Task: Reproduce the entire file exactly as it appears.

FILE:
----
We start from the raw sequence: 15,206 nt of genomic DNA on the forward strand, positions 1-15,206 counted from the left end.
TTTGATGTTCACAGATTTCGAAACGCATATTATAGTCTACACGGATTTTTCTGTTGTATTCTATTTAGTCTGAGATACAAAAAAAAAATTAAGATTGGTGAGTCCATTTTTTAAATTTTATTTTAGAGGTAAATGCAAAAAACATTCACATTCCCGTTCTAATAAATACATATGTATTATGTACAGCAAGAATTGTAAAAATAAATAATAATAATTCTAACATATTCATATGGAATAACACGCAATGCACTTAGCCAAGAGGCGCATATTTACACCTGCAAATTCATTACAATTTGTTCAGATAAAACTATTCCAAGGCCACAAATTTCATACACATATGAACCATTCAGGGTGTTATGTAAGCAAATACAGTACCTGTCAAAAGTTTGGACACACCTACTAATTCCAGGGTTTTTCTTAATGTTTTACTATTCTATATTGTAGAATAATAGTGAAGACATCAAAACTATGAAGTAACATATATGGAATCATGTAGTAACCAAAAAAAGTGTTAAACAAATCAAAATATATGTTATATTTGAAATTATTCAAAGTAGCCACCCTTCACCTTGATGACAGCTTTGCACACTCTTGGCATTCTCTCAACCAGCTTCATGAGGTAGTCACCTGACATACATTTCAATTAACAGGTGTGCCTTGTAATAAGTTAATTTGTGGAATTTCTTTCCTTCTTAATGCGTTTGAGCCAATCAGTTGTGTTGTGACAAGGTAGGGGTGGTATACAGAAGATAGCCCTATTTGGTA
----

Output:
We start from the raw sequence: 15,206 nt of genomic DNA on the forward strand, positions 1-15,206 counted from the left end.
TTTGATGTTCACAGATTTCGAAACGCATATTATAGTCTACACGGATTTTTCTGTTGTATTCTATTTAGTCTGAGATACAAAAAAAAAATTAAGATTGGTGAGTCCATTTTTTAAATTTTATTTTAGAGGTAAATGCAAAAAACATTCACATTCCCGTTCTAATAAATACATATGTATTATGTACAGCAAGAATTGTAAAAATAAATAATAATAATTCTAACATATTCATATGGAATAACACGCAATGCACTTAGCCAAGAGGCGCATATTTACACCTGCAAATTCATTACAATTTGTTCAGATAAAACTATTCCAAGGCCACAAATTTCATACACATATGAACCATTCAGGGTGTTATGTAAGCAAATACAGTACCTGTCAAAAGTTTGGACACACCTACTAATTCCAGGGTTTTTCTTAATGTTTTACTATTCTATATTGTAGAATAATAGTGAAGACATCAAAACTATGAAGTAACATATATGGAATCATGTAGTAACCAAAAAAAGTGTTAAACAAATCAAAATATATGTTATATTTGAAATTATTCAAAGTAGCCACCCTTCACCTTGATGACAGCTTTGCACACTCTTGGCATTCTCTCAACCAGCTTCATGAGGTAGTCACCTGACATACATTTCAATTAACAGGTGTGCCTTGTAATAAGTTAATTTGTGGAATTTCTTTCCTTCTTAATGCGTTTGAGCCAATCAGTTGTGTTGTGACAAGGTAGGGGTGGTATACAGAAGATAGCCCTATTTGGTA